Everything You Need to Know About Milk Stout, and 7 to Try
If you spend much time staring at tap handles or wandering the aisles at your neighborhood beer store, you've probably noticed that milk stouts are popping up everywhere lately. You've also probably asked yourself, What the hell is a milk stout? No, that's not just a clever descriptor to emphasize a stout's creamy texture. There really are milk-derived ingredients in these brews.
Milk stouts—also sometimes called "cream" stouts—are dark beers brewed with lactose, a type of milk sugar. Lactose does not ferment when exposed to beer yeast, and so it lends this style of brew a subtle sweetness. (Or, if the brewer is heavy handed with lactose, a not-so-subtle sweetness.) When properly made, the sweet notes nicely complement the bitter flavors imparted by the beer's hops and barley.
Milk stouts first became popular during the 1800s. Back then, many beer-drinkers were blue-collar laborers who enjoyed their lagers and ales with morning or midday meals. Just as the old "Guinness for Strength" advertisements were designed to attract these customers with healthy sounding sloganeering, brewers recognized that adding lactose and calling a beer "milk stout" made it seem more nutritious, and so was good for sales. (Don't scoff. Several craft brewers are now making "kale ales.")
If you're lactose intolerant, you'll want to stay away from milk stouts. Otherwise, they're a tasty alternative to "dry" Irish stouts like Guinness—or to the abundantly hopped bitter ales that tend to dominate the craft beer scene.
Curious? Here are seven of the best milk stouts around.
Milk Stout Nitro by Left Hand Brewing Company
Chocolate, brown sugar, and coffee notes highlight this Colorado brewery's flagship beer, which its makers have dubbed "America's stout." While this nitrogen-infused brew's creamy texture is appealing even when served ice-cold, its full flavor and complexity emerges when it's allowed to warm up a few degrees. (The bottled and non-nitro versions are also good, but a step down.) If you're interested in milk stouts, this beer is your jumping-off point.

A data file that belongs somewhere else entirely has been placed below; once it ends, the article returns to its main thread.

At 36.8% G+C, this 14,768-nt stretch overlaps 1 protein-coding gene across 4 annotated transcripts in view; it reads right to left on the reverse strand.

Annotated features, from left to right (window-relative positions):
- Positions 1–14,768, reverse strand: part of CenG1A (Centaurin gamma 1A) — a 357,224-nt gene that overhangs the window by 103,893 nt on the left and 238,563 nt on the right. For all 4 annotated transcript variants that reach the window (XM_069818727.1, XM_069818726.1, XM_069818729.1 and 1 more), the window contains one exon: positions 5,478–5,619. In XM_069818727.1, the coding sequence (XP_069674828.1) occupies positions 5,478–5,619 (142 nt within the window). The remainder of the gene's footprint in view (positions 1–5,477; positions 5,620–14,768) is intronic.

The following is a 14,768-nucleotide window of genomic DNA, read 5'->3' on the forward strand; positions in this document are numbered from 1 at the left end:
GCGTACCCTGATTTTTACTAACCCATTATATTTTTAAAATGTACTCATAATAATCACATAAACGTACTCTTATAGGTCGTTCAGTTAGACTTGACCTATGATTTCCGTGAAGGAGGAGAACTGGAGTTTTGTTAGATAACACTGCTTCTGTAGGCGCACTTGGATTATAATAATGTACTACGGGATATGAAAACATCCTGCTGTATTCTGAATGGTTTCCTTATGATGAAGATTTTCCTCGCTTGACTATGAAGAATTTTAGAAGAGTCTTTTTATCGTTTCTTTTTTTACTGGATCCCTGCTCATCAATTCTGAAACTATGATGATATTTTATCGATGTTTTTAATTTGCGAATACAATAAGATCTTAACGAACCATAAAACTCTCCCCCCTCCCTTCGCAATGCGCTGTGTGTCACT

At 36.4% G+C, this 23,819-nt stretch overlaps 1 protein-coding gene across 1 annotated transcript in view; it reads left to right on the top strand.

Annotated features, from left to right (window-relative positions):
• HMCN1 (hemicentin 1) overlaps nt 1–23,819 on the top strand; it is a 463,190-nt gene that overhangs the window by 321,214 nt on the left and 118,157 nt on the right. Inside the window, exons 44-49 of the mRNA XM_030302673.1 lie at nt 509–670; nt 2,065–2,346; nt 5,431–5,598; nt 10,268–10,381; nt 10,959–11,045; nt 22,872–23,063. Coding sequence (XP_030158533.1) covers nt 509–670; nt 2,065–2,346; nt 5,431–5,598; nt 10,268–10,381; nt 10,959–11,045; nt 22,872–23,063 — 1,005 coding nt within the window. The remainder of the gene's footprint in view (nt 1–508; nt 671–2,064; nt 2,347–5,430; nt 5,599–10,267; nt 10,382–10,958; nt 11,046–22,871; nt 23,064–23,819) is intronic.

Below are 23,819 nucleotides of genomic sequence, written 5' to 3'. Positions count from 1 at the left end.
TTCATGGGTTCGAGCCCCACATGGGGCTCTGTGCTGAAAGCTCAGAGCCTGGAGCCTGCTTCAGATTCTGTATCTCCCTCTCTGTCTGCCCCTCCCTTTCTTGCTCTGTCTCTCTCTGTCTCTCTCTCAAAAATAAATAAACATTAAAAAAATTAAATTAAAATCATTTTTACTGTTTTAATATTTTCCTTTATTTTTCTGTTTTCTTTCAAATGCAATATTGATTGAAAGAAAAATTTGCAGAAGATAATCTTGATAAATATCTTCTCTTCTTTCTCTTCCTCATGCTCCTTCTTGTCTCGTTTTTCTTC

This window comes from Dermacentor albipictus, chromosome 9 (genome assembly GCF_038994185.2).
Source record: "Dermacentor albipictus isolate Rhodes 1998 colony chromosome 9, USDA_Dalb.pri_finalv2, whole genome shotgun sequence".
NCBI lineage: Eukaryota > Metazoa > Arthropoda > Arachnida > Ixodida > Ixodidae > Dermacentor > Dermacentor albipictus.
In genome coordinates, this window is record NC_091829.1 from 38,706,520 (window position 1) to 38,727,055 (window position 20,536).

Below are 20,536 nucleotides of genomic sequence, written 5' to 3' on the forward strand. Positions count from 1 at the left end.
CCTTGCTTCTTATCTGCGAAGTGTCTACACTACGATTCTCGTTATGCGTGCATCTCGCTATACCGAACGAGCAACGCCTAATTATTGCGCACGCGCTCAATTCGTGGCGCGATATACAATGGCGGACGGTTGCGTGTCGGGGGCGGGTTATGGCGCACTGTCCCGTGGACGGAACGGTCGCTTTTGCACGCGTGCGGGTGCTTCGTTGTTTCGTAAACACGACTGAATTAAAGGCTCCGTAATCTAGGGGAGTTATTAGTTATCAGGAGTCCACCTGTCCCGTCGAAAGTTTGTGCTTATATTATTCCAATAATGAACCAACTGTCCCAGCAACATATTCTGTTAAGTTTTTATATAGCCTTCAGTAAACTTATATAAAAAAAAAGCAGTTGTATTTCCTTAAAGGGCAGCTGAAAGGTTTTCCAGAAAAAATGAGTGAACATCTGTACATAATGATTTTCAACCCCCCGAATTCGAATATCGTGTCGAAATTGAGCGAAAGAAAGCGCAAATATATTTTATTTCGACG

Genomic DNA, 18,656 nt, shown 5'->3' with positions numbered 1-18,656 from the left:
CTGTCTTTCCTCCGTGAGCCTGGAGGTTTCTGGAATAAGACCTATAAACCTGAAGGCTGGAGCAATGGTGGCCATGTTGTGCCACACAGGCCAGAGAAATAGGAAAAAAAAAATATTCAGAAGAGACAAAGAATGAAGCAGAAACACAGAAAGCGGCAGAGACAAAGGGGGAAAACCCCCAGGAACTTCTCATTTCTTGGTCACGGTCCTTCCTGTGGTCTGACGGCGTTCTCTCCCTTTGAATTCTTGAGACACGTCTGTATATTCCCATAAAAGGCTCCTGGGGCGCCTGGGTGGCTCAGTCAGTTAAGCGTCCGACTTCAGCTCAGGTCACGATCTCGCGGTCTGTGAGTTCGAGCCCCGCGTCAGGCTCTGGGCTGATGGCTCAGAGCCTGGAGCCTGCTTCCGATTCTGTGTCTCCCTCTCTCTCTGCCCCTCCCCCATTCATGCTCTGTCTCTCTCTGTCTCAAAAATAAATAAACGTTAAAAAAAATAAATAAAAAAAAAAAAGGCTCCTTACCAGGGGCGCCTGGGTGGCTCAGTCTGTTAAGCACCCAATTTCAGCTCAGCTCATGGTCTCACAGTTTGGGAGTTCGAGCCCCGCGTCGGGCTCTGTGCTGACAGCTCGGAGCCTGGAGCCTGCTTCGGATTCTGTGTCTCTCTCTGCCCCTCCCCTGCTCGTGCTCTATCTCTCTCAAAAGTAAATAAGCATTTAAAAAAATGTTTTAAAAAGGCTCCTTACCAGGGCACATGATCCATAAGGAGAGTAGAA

Xocoveza by Stone Brewing
Brewed with coffee, cocoa, spices, and pasilla chile peppers, this is Southern California-based Stone Brewing's take on "Mexican hot chocolate." While there's a lot going on in this beer—from layers of baking spice to a noticeable patina of pepper-derived heat—its elements come together so seamlessly that it goes down easy for an 8%-ABV beer. This is a great if you're sitting near a fire on a cold winter night.
Milk Stout by Lancaster Brewing Co.
Brewed since 1995 and touted as America's "original craft milk stout" by Pennsylvania-based Lancaster Brewing, this beer is as creamy and smooth as you would expect after glancing at its dense head and dark-mocha hue. It's on the sweeter end of the milk-stout spectrum—due in part to its low alcohol content—but it's delicious, not cloying.
Madagascar by 4 Hands Brewing Co.
Released each January, this Imperial milk stout from Missouri's 4 Hands Brewing is aged in bourbon barrels and named for the abundant Madagascan vanilla beans added to it during the brewing process. All that vanilla comes through on the nose and palate, along with chocolate and an almost licorice-like hit of bourbon. It's an unconventional, memorable interpretation of milk stout.
Cream Stout by Samuel Adams / Boston Beer Co.
Lots of roasted, toasted grains give this still-milky stout a dryer flavor profile than some of the sweeter beers on this list. If you want all the chocolate, toffee, and coffee goodness of the style with a little less body and a little less alcohol, this 4.9% ABV brew from Sam Adams is the easy-sipper for you.
Moo-Hoo Chocolate Milk Stout by Terrapin Beer Co.
Aromas of milk chocolate and medium-roast coffee turn to mildly bitter, spice-and-cream-tinged goodness on the palate. The sweetness and chocolate really come through in this brew from Georgia's Terrapin, especially if you take your time over it.
Duck-Rabbit Milk Stout by The Duck-Rabbit Craft Brewery
Rich, smooth, and creamy, this beer from North Carolina-based Duck-Rabbit checks all the boxes when it comes to satisfying milk stouts, and does so with superb balance and drinkability. Black coffee and caramel come through on the nose and palate, but don't overpower the sweet chocolate and burnt-malt flavors that help round out its character.